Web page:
“You have made us, O Lord, for yourself, and our heart is restless until it rests in you.” “Days of Fire and Glory” demonstrates that communion with God is not enough for some, as the desire to be god is just as powerful.

In 1963, the 37-year-old Graham Pulkingham, a polished and ambitious Epi-scopal priest, uprooted his wife and children from a comfortable suburban life in Austin, Texas, to take over a fading church on the east side of Houston. Intent on addressing the social ills of a mixed-race urban neigh-borhood, he launched himself into a year’s enlightened social work in the community, which proved a failure.

At low ebb, Pulkingham received a revelation from God to go to New York, where he was “baptized in the Spirit” through the prayers of David Wilkerson, author of “The Cross and the Switchblade.”

Pulkingham returned to Houston a changed man and began a ministry of signs and wonders - speaking in tongues, offering healings and other manifestations of the divine. He saw his congregation come alive, becoming one of the first “mega-churches.” Redeemer also launched itself into the communal-living movement, seeking to replicate the base communities described in the Book of Acts, and it soon created dozens of extended Christian households encompassing more than 400 people.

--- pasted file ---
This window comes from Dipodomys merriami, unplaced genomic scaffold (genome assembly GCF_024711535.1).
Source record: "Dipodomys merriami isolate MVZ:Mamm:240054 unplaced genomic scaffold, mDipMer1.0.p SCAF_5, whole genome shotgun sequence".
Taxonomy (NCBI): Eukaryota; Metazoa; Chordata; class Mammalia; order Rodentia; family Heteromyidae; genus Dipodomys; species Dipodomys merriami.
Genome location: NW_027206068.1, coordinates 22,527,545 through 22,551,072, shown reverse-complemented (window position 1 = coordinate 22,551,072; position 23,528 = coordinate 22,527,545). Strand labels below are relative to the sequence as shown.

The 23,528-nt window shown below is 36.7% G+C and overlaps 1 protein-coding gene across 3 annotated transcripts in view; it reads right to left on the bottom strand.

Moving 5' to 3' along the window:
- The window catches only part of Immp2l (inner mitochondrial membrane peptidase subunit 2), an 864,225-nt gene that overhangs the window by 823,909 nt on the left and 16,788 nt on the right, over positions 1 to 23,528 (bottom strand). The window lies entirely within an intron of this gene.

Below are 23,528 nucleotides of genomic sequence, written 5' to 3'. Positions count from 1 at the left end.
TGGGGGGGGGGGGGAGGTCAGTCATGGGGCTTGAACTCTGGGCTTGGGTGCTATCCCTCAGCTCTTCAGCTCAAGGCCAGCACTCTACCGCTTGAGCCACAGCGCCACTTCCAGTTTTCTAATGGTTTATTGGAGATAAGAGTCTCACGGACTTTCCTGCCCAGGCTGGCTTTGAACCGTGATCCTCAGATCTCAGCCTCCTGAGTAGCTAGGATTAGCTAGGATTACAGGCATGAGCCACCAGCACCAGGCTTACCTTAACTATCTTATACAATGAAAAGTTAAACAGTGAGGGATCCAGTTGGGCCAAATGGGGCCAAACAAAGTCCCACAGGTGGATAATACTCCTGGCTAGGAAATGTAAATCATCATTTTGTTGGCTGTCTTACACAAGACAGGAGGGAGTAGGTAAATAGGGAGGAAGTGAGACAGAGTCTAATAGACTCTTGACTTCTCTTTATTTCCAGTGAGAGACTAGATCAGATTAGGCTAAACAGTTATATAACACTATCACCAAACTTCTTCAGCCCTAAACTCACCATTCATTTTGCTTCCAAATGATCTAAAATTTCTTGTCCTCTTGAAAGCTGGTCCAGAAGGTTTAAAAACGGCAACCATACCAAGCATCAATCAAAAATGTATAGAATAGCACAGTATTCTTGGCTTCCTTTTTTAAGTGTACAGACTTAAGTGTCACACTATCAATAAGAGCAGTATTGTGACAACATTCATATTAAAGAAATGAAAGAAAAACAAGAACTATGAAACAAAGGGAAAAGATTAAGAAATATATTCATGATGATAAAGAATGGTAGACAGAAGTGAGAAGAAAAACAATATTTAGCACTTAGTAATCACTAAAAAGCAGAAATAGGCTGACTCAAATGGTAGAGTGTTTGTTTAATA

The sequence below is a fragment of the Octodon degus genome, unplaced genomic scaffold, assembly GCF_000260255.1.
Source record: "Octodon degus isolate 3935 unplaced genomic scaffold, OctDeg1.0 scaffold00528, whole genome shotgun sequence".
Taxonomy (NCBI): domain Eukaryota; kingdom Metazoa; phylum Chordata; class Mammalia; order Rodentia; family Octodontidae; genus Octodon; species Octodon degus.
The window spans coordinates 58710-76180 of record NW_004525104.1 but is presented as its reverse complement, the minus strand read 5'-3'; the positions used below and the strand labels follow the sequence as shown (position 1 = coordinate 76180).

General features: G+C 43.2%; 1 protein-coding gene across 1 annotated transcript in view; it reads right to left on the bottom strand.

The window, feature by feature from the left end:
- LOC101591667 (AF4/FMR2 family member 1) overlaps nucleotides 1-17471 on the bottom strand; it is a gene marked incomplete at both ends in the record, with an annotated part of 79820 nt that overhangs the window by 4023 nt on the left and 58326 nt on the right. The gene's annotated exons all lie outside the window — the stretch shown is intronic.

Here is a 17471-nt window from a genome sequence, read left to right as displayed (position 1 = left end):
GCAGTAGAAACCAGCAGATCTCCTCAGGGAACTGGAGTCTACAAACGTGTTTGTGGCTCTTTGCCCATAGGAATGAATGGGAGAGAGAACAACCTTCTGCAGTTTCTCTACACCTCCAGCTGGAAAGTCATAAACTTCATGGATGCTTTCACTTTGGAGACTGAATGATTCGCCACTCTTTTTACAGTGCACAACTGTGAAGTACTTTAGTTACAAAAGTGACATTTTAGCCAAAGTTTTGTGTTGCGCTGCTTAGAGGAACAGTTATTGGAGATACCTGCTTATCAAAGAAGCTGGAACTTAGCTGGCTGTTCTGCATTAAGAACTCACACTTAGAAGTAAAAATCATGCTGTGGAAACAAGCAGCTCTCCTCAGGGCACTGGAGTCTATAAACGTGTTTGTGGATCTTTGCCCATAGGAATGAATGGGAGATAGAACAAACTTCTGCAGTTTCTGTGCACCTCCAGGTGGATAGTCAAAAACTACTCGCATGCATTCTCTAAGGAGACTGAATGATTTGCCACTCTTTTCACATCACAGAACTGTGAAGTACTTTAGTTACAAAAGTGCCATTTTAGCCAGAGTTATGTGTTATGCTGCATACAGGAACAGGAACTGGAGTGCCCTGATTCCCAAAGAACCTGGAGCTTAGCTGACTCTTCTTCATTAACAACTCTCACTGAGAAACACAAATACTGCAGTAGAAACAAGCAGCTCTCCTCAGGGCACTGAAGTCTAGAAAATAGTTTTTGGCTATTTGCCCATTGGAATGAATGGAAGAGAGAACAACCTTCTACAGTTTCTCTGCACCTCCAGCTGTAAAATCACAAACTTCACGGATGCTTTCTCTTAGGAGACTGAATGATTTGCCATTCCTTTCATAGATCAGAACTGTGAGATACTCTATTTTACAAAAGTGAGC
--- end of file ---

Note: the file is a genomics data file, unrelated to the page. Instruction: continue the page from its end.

Redeemer became a media sensation, and was featured in books, newspapers and a 1972 CBS News one-hour special that attracted even more curious baby-boomer Christians from across the country, eager to see what they believed was the dawn of a new age of Christianity - a return to the early days of the faith, where the miraculous was the norm.

But by 1980, the project had collapsed from within. In the mid-‘70s, Pulkingham turned over the leadership of the church to a cadre of elders, who implemented an authoritarian, collectivist policy with disastrous pastoral and per-sonal results, while he attempted to clone his Christian communities in Britain.

Pulkingham’s theology also began to change as he moved away from the beliefs of his early charismatic days, now placing the primacy of the collective over all relationships - including those of husband and wife and parent and child. He continued to pursue the experience of ecstatic worship, but the anchor of the Bible had been severed. What God told him was no longer to be tested against Scripture, the Pentecostal norm, but was tested against his own experience and opinions.